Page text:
The Hawaiian archipelago is crawling with ants and not a single one belongs here. Humans
introduced over forty-five ant species to the islands. While they’re a nuisance to people, to Hawaiian seabirds they are a major problem.
Sheldon Plentovich is the Coastal Program Coordinator with the Pacific Islands Fish and Wildlife Office. She has studied some of these impacts. “Seabirds nesting in Hawaii do not have effective defenses against dense supercolonies of invasive ant species,” she says. And even though high densities of invasive are present, the seabirds return to the same areas to nest as they have for generations.
In March, throughout Hawai‘i, Wedge-tailed Shearwaters dig burrows for nesting along the coastline. Unfortunately tropical fire ants, Solenopsis geminata, often inhabit these areas. Plentovich isn’t sure whether the ants are trying to eat the birds or if the ants are just defending their nest. Adult birds can fly away to escape the ants but the chicks can’t. “They’re programmed to stay in the nest,” explains Plentovich. In their fury, the six-legged invaders destroy the tender webbing on the chicks’ feet. These ant attacks affect the development of the chicks as well. Oftentimes chicks that have been attacked fail to grow feathers.
Plentovich knocked back the population of tropical fire ant on one islet off the coast of O‘ahu and, as expected, found that the seabirds had greater fledgling success compared to those on an islet still infested by tropical fire ant.
Tropical fire ants belong to a group designated as “tramps.” Tramp ants are omnivorous, and because they do not compete between colonies, form dense supercolonies made up of multiple queens. These dense supercolonies can outcompete everything else for food and resources. And since it takes a queen to start a new colony, the greater density of queens makes it easier for these ants to be spread around by people. Not surprisingly tramp ants include some of the Pacific’s most devastating invasive species, such as the little fire ant. They’ve hitched rides to the furthest reaches of the Hawaiian archipelago.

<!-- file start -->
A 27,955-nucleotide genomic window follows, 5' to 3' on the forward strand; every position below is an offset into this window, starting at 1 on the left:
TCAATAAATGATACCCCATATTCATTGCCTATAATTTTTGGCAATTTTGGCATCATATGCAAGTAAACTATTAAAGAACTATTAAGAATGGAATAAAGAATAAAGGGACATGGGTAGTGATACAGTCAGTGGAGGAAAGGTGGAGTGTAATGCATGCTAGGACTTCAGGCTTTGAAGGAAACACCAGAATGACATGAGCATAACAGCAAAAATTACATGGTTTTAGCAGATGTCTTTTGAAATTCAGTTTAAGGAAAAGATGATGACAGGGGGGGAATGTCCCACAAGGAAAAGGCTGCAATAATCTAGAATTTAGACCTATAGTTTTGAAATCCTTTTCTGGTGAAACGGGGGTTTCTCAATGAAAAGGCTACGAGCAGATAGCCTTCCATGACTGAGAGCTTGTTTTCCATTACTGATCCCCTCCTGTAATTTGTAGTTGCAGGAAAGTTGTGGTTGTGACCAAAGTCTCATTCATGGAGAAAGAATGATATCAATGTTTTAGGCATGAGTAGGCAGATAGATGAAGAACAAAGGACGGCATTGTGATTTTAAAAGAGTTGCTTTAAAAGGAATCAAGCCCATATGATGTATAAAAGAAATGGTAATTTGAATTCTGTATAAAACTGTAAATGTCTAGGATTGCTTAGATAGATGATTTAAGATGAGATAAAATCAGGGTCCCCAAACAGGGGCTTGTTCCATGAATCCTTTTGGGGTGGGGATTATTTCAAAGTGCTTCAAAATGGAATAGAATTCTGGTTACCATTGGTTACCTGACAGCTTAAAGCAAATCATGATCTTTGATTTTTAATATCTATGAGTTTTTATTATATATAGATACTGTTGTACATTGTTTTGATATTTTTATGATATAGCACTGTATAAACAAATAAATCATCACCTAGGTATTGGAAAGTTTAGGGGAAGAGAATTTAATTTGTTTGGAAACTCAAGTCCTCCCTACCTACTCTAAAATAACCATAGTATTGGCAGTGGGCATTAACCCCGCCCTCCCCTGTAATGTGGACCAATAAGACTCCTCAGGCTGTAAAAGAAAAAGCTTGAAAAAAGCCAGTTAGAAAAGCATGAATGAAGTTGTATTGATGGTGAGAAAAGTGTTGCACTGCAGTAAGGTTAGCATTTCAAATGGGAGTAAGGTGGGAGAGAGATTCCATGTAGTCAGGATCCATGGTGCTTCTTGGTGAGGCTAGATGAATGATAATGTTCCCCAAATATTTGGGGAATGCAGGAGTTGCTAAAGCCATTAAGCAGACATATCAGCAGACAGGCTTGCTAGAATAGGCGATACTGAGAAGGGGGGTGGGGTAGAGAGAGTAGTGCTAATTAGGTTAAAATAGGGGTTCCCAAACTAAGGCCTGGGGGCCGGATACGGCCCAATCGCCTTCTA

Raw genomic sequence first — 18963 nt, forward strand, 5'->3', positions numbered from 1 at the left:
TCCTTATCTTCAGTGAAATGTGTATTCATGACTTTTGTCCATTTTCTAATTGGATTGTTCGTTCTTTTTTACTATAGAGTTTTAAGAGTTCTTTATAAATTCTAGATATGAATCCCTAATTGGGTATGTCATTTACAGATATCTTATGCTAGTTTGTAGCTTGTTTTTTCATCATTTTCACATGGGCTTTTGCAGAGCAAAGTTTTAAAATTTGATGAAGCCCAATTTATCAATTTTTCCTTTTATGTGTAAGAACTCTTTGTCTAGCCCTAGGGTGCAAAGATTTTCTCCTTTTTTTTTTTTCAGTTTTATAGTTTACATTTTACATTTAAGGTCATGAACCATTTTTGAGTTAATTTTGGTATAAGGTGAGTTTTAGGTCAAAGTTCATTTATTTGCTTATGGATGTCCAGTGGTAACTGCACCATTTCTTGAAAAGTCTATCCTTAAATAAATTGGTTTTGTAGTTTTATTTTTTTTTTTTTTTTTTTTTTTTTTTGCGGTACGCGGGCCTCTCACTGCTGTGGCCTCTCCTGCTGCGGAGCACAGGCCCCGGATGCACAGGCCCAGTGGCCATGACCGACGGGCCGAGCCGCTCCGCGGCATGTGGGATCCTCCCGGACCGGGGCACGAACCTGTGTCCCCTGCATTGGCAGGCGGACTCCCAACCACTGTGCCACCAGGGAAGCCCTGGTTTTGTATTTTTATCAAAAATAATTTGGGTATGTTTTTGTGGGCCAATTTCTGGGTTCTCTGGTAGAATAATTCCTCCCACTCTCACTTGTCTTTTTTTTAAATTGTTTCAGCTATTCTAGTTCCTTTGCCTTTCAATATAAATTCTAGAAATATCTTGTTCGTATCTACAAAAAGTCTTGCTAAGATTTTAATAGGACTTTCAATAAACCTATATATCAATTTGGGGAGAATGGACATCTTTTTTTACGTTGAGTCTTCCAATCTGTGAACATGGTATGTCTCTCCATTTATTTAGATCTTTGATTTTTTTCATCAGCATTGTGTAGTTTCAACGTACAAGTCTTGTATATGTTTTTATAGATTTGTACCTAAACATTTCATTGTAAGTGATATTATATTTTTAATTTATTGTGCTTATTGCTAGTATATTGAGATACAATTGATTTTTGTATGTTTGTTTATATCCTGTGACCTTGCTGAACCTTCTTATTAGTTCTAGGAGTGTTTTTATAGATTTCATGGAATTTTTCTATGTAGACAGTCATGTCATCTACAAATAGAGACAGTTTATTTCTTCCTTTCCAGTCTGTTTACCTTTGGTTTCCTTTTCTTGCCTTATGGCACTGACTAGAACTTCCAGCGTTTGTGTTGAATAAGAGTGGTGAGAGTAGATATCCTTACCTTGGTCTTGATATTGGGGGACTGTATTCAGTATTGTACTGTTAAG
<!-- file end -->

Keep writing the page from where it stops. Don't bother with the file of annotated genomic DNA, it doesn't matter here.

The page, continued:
Johnston Atoll is one of the most isolated atolls in the world, 860 miles west of Hawai‘i. The Atoll is strictly a wildlife refuge where red-tailed tropicbirds nest alongside shearwaters, petrels, terns, noddies, and boobies. Unfortunately the atoll has become a haven for the yellow crazy ant or Anoplolepis gracilipes. This tramp ant doesn’t bite or sting the birds, rather it sprays them with formic acid and birds don’t respond well to formic acid. Animals that can seek out fish from the sky are left with swollen puffy eyes. Plentovich has seen Red-tailed Tropicbirds that have “toughed it out” staying to nest despite being swarmed by ants, spraying formic acid.
Ants impacts can vary from place to place. The big-headed ant, Pheidole megacephala, is one of the most common ants in Hawai‘i. On Moku‘auia off Oahu, eradicating big-headed ant had no effect on the hatching and fledging success of shearwater chicks.
But on Kure Atoll the big-headed ant has been seen swarming birds and eating chicks alive. Plentovich thinks ant density is the reason. On Kure, the population of big-headed ants was 5 times more dense than it ever was on Moku‘auia. “They’re eating everything they encounter,” says Plentovich.
Chances are people inadvertently brought ants to isolated Johnston and Kure Atolls. All it takes is a single queen ant in a piece of cargo to start an infestation. And eradicating an established infestation is extremely difficult work. Plentovich is hopeful that new techniques will lead to the eradication of yellow crazy ant on Johnston atoll where other techniques have been unsuccessful. She’s seen how controlling an invasive ant can influence the whole ecosystem. When she reduced the population of invasive ants on offshore islets she saw an increase in the diversity of insects and “native plants survived better-the ‘ilima started taking off.”
By Lissa Fox Strohecker. Originally published in the Maui News, October 14th, 2012 as part of the Kia‘i Moku Column from the Maui Invasive Species Committee.
You can find all the articles in the Kia‘i Moku series http://www.hear.org/misc/mauinews/